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Artikel Tagged ‘Dave Sperandio’

SoJam 2013 Interview with MICappella

by Florian Städtler, Vocal Blog editor-in-chief. Recorded November 9th 2013 in Raleigh, North Carolina.

960208_707772989247185_316119057_nYou know that moment when you come back from a trip or took a few days off from the daily grindstone? You will be punished by an even fuller desk, inbox etc. But there are moments like that when it’s easier to cope with that backlash. That’s when you can look back on something so wonderful that it lingers on for weeks and months and contributes to your general happiness with life, your friends, your community. Like for example coming back from a great event, where you met good friends, had delicious food and new inspiration in many different ways. You know what I’m talking of as a matter of fact: It’s my coming back from SoJam 2013. And immediately being drowned by all the things you left behind or didn’t manage to finish before you left as well as by the consequences from those unfinished tasks. But then you face all of this with a big smile. Because you know it was worth it.

So I’m not ashamed of posting some of the SoJam 2013 footage with quite a delay, I’m sure, you will enjoy it anyway. Like I enjoyed my first (and certainly not my last) encounter with SoJam professional showcase artists MICappella from Singapore. Have fun with that little “3 Questions, 3 Answers, 1 Song” interview I was able to do on the NC State University Campus.

Florian Städtler is an an a cappella agent, creative director, A&R director and blogger. He loves to stay in touch with great people from all over the world via his “online communication baby”, Vocal Blog via the blog (that’s where you are now!), Facebook group, Facebook fanpage, Twitter and the Acappellazone YouTube channel. Dave Sperandio (founder of SoJam) once introduced him with the phrase “He runs Europe” – and Florian took it as a compliment.

11 People I haven’t met but want to meet at SoJam 2013

by Florian Städtler, founder and editor-in-chief of Vocal Blog

Florian with Kaspers SoJam X passHey, I can’t believe it’s November yet and even more incredible: I’m going to be back at one of the finest events on planet a cappella: SoJam A Cappella Festival 2013 is only a few hours away! And I should rather try to get a few hours of sleep before trying to catch my bus to a train to a plane to another plane to Tom Keyes‘ car to Durham, North Carolina.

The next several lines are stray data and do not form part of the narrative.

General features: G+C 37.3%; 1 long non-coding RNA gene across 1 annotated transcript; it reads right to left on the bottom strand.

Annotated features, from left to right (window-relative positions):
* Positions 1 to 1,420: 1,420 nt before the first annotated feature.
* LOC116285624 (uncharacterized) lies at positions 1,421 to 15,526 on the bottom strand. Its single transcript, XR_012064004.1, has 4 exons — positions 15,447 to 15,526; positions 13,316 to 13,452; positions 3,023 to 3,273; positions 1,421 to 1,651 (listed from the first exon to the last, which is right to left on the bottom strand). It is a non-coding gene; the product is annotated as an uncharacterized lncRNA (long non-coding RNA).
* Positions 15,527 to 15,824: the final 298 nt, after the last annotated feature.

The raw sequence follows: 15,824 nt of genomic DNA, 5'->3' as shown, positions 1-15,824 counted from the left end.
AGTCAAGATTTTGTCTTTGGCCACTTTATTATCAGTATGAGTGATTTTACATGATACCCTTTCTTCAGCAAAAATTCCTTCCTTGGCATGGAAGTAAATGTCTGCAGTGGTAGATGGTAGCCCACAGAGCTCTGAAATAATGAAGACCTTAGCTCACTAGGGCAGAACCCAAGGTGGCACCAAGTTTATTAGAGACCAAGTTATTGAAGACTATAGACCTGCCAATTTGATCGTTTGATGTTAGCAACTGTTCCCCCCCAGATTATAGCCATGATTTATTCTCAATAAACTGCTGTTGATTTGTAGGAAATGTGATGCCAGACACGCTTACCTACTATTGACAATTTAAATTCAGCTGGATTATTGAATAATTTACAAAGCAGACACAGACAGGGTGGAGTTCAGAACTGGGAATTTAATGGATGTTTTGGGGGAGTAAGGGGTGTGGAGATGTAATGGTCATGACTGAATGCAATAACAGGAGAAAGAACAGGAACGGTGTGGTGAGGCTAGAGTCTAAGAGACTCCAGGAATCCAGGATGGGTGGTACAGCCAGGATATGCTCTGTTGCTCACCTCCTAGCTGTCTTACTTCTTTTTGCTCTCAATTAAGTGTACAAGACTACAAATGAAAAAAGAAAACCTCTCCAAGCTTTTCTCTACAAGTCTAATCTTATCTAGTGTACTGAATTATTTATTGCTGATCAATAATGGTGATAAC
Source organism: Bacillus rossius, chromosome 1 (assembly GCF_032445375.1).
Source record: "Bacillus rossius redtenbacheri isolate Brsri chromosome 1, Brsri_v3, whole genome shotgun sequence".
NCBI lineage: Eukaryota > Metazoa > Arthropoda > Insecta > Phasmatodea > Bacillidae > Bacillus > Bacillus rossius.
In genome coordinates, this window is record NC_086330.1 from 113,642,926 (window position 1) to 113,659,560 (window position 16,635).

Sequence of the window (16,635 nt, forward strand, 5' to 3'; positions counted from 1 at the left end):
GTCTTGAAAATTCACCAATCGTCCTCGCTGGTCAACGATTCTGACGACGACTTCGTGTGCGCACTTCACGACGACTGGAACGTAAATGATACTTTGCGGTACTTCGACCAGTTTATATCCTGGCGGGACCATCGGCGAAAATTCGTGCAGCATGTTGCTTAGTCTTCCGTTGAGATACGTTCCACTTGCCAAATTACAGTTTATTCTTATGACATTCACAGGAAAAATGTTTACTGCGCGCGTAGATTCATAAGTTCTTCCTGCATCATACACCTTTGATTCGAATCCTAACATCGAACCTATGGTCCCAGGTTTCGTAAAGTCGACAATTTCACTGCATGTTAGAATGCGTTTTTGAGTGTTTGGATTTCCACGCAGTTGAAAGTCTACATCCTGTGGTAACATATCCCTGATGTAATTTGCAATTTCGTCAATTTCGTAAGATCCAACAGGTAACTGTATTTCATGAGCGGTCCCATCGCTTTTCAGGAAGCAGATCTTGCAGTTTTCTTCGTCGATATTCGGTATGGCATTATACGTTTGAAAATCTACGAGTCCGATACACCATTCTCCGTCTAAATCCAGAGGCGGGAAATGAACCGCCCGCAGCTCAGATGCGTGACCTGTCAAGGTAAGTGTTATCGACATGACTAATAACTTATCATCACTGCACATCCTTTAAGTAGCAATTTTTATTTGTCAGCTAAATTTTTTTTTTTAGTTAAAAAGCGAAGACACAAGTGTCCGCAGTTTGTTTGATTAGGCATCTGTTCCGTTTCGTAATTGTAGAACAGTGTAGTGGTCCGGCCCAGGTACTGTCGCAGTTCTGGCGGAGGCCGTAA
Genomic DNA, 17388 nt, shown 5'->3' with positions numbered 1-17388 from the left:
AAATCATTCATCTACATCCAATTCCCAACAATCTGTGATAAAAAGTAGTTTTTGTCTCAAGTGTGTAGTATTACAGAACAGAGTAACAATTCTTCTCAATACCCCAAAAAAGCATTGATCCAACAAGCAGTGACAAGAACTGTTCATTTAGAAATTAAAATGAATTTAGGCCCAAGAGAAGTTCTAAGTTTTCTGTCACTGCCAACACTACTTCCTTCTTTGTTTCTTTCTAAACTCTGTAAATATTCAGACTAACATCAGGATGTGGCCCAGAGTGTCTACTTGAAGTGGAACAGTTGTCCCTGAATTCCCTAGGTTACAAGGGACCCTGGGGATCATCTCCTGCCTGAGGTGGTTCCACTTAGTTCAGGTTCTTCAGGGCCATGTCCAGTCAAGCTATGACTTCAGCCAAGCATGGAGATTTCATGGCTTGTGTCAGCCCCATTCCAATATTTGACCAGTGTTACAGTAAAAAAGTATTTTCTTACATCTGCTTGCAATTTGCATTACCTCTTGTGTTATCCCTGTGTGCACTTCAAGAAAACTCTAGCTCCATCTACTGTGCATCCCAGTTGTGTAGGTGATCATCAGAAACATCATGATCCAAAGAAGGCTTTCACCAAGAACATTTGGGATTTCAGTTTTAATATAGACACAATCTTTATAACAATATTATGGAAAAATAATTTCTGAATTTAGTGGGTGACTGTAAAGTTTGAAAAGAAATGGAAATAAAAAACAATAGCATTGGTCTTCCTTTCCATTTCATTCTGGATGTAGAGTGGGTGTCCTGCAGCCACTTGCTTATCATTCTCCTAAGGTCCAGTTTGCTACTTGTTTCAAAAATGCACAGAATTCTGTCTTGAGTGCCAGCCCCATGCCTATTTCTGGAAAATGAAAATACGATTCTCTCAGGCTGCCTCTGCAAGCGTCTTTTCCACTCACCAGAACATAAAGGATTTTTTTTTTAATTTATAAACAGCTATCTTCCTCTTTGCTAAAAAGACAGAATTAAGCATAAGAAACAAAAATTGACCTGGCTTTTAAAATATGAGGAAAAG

During SoJams 2011 and 2012 I was lucky to meet a lot of wonderful people from the US and elsewhere. It would be a very hot potatoe to post a select ten of the many great folks I’ve already met at SoJam or somewhere else in the world. So I’m going to tell you (and actually also the mentioned people, too), who I haven’t (really) met and talked to in person yet but would love to: For a drink and/or a little Vocal Blog video chat on the SoJam campus.

  1. Mallory Zuckerman – because she asked me to come and made all the arrangements. Thank you for addressing me so nicely with “My dear” in every single e-mail ;)
  2. Dave Longo – of course we somehow “met”, but did we ever have time for a proper chat? Hope he won’t be too busy, but it would be great to talk about US and EU a cappella worlds
  3. Jasleen Marie Sperandio – because I’ve seen more beautiful pictures of her than of any other Facebook friends. And she’s the perfect reason to invite oneself to the home of my friends Lena & Dave Sperandio
  4. A Durham hairdresser – because I want to get my first ever US haircut…do I have to be nervous? I tried to get one over here, but was too late and I don’t know if the US Airways flight attendants would do me that favor.
  5. Deborah Rosanwo – because I absolutely want her to join the European Voices Association team. And as we never managed to really talk in the country we live, we will use a trip across the pond to finally talk about the future of European a cappella
  6. Ein Ein, Calin, Juni, Peter, Eugene, YK, because I have neither met Micappella nor seen them live on a stage. As a German I particularly like the name Ein Ein. For us Germans that sounds like a double No.1 :)
  7. Eh440 - because I have to admit that I had not heard of them before seeing them on the SoJam website. Make me less ignorant, Canadians…and say hello to the Vocal Blog readers/viewers
  8. Patrick Hockberger – not only because his name sounds quite familiar for people from German-speaking countries, but I think his bio sound really interesting. So does his workshop title “Business Plan Contest”. Must have this man on the blog.
  9. Revati Murthy – her background, cross-cultural and multi-stylistic, makes me very curious. And I haven’t met anyone from India yet, who I can talk to about vocal music
  10. Dave Bernstein – because we have co-blogged, e-mailed, FB-chatted etc. etc. quite a lot, but: No face-to-face meeting yet. So this is our chance, can’t wait!
  11. YOU!! – Who I haven’t thought of. I’m looking forward to coming to know many more people that I can learn from and who are willing to share their aca-knowledge with the rest of the world. Don’t be shy, let me know you are at SoJam 2013!

Time to hit the hay now – less than five hours until my alarm will tell me: It’s REALLY that extraordinary, unique time in November now. See you in North Carolina!

Florian Städtler is founder of Vocal Blog, co-founder of Acappellazone, vocal music agent and Chairman of the Board of The European Voices Association. And he’s a BIG FAN of and wants to thank all the people who work their a…es off to make this happen. Follow Florian on his worldwide a cappella trips via Twitter, hashtag #VBontour.

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AcaTech Series (2): 5 Reasons Your Music Needs Professional Mastering

by Dave Sperandio, Vocal Mastering

Dave Sperandio photo22-361x290First, let’s clear one thing up: what is mastering, anyway?

To start, mastering is not the same thing as mixing. If you need a quick primer on what mastering is – and isn’t – we covered the basics in Mastering 101. If you’ve already got a basic understanding of audio mastering, read on!